The episode centers on an incident involving Christoper Pike, the original captain of the Enterprise, on planet Talos IV.
Captain Pike is taken captive by beings who centuries earlier were forced to live underground after a war made their planet uninhabitable.
In their bleak existence the Talosians focused on developing their mental capacities (evidenced in part by their large bald heads with protruding active veins just under the surface of the skin, an appearance that years ago led my high school friend Mark Spencer, in all his sophistication, to call the Talosians “buttheads”).
The Talosians fell into a trap of their own making, however. They got caught up in their ability to create elaborate mental illusions and fantasies that came to take the place of real world experiences, ultimately to the point that the Talosians were losing the ability to perform tasks necessary to sustain their lives and their civilization. It was through telepathy and their power of illusion that the Talosians were able to take Captain Pike prisoner.
The quote in the title of this post comes from an explanation of the Talosians given to Captain Pike by a woman named Vina, a human survivor from a ship that crashed on Talos IV, and herself a longtime captive of the Talosians.
Star Trek creator Gene Roddenberry wrote these episodes. Roddenberry is regarded as a visionary in many ways.
Was Roddenberry able to foresee the addictive effects of technologies such as television, the Internet, social media, smartphones, tablets, gaming, video streaming, and other technologies that seem to rob so many of invaluable time and opportunities?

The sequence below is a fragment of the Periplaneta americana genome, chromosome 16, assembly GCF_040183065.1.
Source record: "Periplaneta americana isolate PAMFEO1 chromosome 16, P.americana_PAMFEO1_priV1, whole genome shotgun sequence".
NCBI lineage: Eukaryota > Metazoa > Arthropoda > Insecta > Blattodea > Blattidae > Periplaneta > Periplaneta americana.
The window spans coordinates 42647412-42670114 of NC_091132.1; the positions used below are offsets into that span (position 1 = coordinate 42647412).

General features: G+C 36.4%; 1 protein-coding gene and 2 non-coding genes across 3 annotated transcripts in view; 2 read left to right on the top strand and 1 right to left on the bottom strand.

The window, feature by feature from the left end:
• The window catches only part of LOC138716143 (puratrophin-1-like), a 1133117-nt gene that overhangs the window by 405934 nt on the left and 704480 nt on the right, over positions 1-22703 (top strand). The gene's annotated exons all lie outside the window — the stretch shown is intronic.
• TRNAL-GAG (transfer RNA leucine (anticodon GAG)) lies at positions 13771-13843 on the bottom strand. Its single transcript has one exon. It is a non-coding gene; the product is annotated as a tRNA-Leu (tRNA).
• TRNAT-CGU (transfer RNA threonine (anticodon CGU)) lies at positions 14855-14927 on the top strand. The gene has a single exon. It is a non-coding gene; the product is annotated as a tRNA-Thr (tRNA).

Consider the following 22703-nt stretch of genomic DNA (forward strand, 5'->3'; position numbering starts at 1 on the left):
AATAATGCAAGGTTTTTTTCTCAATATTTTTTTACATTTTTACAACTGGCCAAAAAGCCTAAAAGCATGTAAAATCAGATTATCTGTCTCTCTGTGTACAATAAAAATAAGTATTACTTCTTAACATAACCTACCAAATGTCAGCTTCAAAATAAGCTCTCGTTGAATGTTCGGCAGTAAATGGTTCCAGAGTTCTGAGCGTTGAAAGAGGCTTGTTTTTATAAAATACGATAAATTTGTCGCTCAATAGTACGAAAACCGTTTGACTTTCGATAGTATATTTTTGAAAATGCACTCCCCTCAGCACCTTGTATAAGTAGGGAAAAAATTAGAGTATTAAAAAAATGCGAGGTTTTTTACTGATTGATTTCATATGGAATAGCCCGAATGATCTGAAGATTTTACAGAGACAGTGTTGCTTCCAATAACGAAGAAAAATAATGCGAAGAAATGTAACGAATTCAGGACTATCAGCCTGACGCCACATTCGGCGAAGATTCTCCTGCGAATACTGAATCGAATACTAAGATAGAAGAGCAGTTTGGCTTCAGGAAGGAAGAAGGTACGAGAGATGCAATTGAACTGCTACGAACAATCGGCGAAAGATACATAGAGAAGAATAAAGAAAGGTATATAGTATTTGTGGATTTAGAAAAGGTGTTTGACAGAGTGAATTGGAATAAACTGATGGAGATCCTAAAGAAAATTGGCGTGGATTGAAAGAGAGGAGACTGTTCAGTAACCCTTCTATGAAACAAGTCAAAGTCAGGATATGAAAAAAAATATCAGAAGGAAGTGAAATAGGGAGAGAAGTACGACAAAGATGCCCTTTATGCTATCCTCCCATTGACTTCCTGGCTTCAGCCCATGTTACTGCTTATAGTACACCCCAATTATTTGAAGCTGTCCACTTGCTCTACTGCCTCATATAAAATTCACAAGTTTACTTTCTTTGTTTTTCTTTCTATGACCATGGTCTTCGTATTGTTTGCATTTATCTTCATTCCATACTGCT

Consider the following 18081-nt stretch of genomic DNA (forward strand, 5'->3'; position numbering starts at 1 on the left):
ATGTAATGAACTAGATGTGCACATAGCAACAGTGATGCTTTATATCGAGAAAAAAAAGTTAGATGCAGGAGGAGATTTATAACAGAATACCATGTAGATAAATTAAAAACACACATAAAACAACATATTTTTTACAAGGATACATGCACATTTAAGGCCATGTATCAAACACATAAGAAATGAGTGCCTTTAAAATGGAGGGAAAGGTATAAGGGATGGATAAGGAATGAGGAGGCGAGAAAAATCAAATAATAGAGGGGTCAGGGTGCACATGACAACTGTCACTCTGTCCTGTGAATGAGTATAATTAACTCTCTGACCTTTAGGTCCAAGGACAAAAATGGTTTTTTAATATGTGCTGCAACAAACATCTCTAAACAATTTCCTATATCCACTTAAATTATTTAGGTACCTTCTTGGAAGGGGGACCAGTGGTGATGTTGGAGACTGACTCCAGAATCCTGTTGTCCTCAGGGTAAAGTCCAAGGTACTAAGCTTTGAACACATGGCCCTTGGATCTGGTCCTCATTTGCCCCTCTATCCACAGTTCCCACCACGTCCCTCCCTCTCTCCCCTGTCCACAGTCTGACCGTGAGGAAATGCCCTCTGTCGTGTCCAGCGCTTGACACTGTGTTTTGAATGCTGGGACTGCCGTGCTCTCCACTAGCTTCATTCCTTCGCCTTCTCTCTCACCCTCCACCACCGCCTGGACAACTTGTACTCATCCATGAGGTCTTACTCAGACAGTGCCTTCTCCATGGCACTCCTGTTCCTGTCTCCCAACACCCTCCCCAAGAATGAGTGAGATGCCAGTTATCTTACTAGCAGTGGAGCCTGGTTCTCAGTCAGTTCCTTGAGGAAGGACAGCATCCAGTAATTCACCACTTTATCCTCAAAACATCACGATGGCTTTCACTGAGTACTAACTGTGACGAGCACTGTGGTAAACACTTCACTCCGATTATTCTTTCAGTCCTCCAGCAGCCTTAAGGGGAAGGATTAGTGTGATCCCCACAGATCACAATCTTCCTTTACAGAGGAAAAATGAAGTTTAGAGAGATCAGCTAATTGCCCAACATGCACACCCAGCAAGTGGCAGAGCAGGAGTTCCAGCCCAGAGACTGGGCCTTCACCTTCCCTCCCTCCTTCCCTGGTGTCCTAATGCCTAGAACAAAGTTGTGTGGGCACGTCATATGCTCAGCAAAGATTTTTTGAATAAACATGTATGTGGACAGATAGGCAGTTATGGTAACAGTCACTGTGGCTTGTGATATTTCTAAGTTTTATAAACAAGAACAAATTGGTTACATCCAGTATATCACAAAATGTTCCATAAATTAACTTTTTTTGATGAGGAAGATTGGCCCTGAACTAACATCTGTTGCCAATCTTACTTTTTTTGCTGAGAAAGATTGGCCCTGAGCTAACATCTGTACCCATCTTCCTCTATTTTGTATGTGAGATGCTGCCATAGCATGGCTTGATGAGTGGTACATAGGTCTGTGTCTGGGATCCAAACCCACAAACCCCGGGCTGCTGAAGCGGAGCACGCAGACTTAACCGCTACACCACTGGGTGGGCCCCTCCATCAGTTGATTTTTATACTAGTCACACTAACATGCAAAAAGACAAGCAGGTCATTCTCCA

Think of it, some guy sitting around in his home in 2016 watching a 1966 two-part episode of Star Trek that he had already seen countless times before . . .
Here is an excerpt from a transcript for The Menagerie:
PIKE: Did they ever live on the surface of this planet? Why did they go underground?
VINA: War, thousands of centuries ago.
PIKE: That’s why it’s so barren up there?
VINA; The planet’s only now becoming able to support life again.
PIKE: So the Talosians who came underground found life limited here and they concentrated on developing their mental power.
VINA: But they found it’s a trap, like a narcotic, because when dreams become more important than reality, you give up travel, building, creating. You even forget how to repair the machines left behind by your ancestors. You just sit, living and reliving other lives left behind in the thought record.